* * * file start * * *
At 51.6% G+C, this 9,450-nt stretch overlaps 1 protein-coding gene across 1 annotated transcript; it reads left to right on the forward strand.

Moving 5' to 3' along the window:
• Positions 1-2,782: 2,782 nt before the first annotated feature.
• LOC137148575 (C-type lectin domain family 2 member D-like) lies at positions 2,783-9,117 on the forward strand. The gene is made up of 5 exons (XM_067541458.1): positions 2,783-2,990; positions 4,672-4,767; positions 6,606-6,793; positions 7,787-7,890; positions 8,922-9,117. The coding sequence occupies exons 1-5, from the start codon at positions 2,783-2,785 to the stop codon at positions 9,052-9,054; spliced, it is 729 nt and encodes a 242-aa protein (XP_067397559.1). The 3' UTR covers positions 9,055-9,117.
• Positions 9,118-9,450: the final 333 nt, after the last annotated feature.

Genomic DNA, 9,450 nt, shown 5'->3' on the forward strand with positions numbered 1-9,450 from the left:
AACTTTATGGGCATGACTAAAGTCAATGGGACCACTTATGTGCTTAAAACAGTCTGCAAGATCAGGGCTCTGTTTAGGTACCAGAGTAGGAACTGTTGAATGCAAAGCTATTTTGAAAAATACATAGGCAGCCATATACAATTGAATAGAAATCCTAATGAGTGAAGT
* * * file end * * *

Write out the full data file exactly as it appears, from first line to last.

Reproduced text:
At 51.6% G+C, this 9,450-nt stretch overlaps 1 protein-coding gene across 1 annotated transcript; it reads left to right on the forward strand.

Moving 5' to 3' along the window:
• Positions 1-2,782: 2,782 nt before the first annotated feature.
• LOC137148575 (C-type lectin domain family 2 member D-like) lies at positions 2,783-9,117 on the forward strand. The gene is made up of 5 exons (XM_067541458.1): positions 2,783-2,990; positions 4,672-4,767; positions 6,606-6,793; positions 7,787-7,890; positions 8,922-9,117. The coding sequence occupies exons 1-5, from the start codon at positions 2,783-2,785 to the stop codon at positions 9,052-9,054; spliced, it is 729 nt and encodes a 242-aa protein (XP_067397559.1). The 3' UTR covers positions 9,055-9,117.
• Positions 9,118-9,450: the final 333 nt, after the last annotated feature.

Genomic DNA, 9,450 nt, shown 5'->3' on the forward strand with positions numbered 1-9,450 from the left:
AACTTTATGGGCATGACTAAAGTCAATGGGACCACTTATGTGCTTAAAACAGTCTGCAAGATCAGGGCTCTGTTTAGGTACCAGAGTAGGAACTGTTGAATGCAAAGCTATTTTGAAAAATACATAGGCAGCCATATACAATTGAATAGAAATCCTAATGAGTGAAGT